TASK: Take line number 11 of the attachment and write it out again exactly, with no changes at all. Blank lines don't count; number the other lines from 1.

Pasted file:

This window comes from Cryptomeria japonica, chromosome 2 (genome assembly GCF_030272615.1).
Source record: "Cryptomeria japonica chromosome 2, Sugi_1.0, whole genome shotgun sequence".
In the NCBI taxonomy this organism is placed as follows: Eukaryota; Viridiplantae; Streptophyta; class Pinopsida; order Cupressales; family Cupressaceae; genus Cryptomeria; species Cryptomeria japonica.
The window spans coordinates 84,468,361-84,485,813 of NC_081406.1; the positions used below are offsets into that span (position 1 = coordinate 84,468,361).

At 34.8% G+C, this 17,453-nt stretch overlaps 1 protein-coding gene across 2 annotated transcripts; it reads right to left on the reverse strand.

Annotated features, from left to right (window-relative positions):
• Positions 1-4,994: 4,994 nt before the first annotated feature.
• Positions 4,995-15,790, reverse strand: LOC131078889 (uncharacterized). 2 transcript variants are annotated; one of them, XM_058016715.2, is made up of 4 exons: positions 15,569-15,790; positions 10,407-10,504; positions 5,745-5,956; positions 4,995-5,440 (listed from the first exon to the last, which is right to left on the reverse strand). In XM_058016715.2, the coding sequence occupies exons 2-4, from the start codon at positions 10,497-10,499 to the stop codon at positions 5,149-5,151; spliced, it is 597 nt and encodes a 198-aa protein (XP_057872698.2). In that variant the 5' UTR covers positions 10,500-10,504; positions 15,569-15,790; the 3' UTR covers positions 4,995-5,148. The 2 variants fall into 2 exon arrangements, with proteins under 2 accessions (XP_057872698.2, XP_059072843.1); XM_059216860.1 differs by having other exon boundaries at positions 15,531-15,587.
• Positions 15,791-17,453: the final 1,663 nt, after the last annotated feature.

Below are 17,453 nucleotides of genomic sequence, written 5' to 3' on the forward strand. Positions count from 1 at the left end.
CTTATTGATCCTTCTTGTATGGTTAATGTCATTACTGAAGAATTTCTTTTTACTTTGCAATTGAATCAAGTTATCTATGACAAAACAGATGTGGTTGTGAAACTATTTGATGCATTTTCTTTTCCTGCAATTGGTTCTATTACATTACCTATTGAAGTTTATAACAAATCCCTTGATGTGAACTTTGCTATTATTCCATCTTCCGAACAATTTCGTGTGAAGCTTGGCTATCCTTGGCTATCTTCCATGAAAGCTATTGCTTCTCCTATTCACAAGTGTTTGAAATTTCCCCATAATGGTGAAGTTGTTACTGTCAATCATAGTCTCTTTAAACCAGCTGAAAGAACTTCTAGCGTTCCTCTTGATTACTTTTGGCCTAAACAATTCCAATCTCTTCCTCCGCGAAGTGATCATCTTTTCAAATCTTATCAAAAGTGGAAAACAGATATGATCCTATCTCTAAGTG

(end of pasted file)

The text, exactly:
CTTATTGATCCTTCTTGTATGGTTAATGTCATTACTGAAGAATTTCTTTTTACTTTGCAATTGAATCAAGTTATCTATGACAAAACAGATGTGGTTGTGAAACTATTTGATGCATTTTCTTTTCCTGCAATTGGTTCTATTACATTACCTATTGAAGTTTATAACAAATCCCTTGATGTGAACTTTGCTATTATTCCATCTTCCGAACAATTTCGTGTGAAGCTTGGCTATCCTTGGCTATCTTCCATGAAAGCTATTGCTTCTCCTATTCACAAGTGTTTGAAATTTCCCCATAATGGTGAAGTTGTTACTGTCAATCATAGTCTCTTTAAACCAGCTGAAAGAACTTCTAGCGTTCCTCTTGATTACTTTTGGCCTAAACAATTCCAATCTCTTCCTCCGCGAAGTGATCATCTTTTCAAATCTTATCAAAAGTGGAAAACAGATATGATCCTATCTCTAAGTG